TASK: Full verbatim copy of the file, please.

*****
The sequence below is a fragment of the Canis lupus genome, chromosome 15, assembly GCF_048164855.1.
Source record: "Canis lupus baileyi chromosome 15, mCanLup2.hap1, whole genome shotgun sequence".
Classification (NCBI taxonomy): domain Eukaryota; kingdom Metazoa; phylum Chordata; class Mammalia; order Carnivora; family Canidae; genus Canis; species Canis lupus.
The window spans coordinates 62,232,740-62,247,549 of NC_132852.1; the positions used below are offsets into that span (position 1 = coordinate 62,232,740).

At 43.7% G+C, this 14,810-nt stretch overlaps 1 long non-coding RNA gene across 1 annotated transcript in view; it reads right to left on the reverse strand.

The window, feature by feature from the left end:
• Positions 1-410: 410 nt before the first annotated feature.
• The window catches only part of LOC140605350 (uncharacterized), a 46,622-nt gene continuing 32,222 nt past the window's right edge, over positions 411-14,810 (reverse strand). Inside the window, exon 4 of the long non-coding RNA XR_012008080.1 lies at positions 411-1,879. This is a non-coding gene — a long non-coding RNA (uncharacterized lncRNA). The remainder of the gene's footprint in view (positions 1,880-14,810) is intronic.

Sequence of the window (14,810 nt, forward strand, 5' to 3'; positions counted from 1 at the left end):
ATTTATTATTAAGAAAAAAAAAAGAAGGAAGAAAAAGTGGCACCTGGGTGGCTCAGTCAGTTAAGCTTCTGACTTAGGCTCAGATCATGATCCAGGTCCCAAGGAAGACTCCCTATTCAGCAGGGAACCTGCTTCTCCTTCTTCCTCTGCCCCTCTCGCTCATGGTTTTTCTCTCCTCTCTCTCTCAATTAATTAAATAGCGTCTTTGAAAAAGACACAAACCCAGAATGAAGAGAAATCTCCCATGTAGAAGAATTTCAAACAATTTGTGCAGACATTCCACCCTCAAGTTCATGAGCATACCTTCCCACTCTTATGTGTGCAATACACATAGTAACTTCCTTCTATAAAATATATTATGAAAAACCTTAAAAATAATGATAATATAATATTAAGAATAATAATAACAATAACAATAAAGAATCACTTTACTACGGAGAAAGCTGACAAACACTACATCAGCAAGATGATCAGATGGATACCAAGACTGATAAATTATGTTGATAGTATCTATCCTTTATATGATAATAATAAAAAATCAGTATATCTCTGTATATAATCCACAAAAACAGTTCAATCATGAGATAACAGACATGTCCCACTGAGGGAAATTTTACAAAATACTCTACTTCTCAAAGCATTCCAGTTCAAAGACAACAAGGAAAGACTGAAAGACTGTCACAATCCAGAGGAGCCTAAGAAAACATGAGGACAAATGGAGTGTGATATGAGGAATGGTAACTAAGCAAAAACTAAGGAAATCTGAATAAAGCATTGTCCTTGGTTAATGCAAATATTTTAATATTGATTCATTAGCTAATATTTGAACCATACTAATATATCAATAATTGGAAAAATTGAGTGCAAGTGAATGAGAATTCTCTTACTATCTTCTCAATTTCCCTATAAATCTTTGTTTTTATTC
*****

The sequence below is a fragment of the Canis lupus genome, chromosome 15, assembly GCF_048164855.1.
Source record: "Canis lupus baileyi chromosome 15, mCanLup2.hap1, whole genome shotgun sequence".
Classification (NCBI taxonomy): domain Eukaryota; kingdom Metazoa; phylum Chordata; class Mammalia; order Carnivora; family Canidae; genus Canis; species Canis lupus.
The window spans coordinates 62,232,740-62,247,549 of NC_132852.1; the positions used below are offsets into that span (position 1 = coordinate 62,232,740).

At 43.7% G+C, this 14,810-nt stretch overlaps 1 long non-coding RNA gene across 1 annotated transcript in view; it reads right to left on the reverse strand.

The window, feature by feature from the left end:
• Positions 1-410: 410 nt before the first annotated feature.
• The window catches only part of LOC140605350 (uncharacterized), a 46,622-nt gene continuing 32,222 nt past the window's right edge, over positions 411-14,810 (reverse strand). Inside the window, exon 4 of the long non-coding RNA XR_012008080.1 lies at positions 411-1,879. This is a non-coding gene — a long non-coding RNA (uncharacterized lncRNA). The remainder of the gene's footprint in view (positions 1,880-14,810) is intronic.

Sequence of the window (14,810 nt, forward strand, 5' to 3'; positions counted from 1 at the left end):
ATTTATTATTAAGAAAAAAAAAAGAAGGAAGAAAAAGTGGCACCTGGGTGGCTCAGTCAGTTAAGCTTCTGACTTAGGCTCAGATCATGATCCAGGTCCCAAGGAAGACTCCCTATTCAGCAGGGAACCTGCTTCTCCTTCTTCCTCTGCCCCTCTCGCTCATGGTTTTTCTCTCCTCTCTCTCTCAATTAATTAAATAGCGTCTTTGAAAAAGACACAAACCCAGAATGAAGAGAAATCTCCCATGTAGAAGAATTTCAAACAATTTGTGCAGACATTCCACCCTCAAGTTCATGAGCATACCTTCCCACTCTTATGTGTGCAATACACATAGTAACTTCCTTCTATAAAATATATTATGAAAAACCTTAAAAATAATGATAATATAATATTAAGAATAATAATAACAATAACAATAAAGAATCACTTTACTACGGAGAAAGCTGACAAACACTACATCAGCAAGATGATCAGATGGATACCAAGACTGATAAATTATGTTGATAGTATCTATCCTTTATATGATAATAATAAAAAATCAGTATATCTCTGTATATAATCCACAAAAACAGTTCAATCATGAGATAACAGACATGTCCCACTGAGGGAAATTTTACAAAATACTCTACTTCTCAAAGCATTCCAGTTCAAAGACAACAAGGAAAGACTGAAAGACTGTCACAATCCAGAGGAGCCTAAGAAAACATGAGGACAAATGGAGTGTGATATGAGGAATGGTAACTAAGCAAAAACTAAGGAAATCTGAATAAAGCATTGTCCTTGGTTAATGCAAATATTTTAATATTGATTCATTAGCTAATATTTGAACCATACTAATATATCAATAATTGGAAAAATTGAGTGCAAGTGAATGAGAATTCTCTTACTATCTTCTCAATTTCCCTATAAATCTTTGTTTTTATTC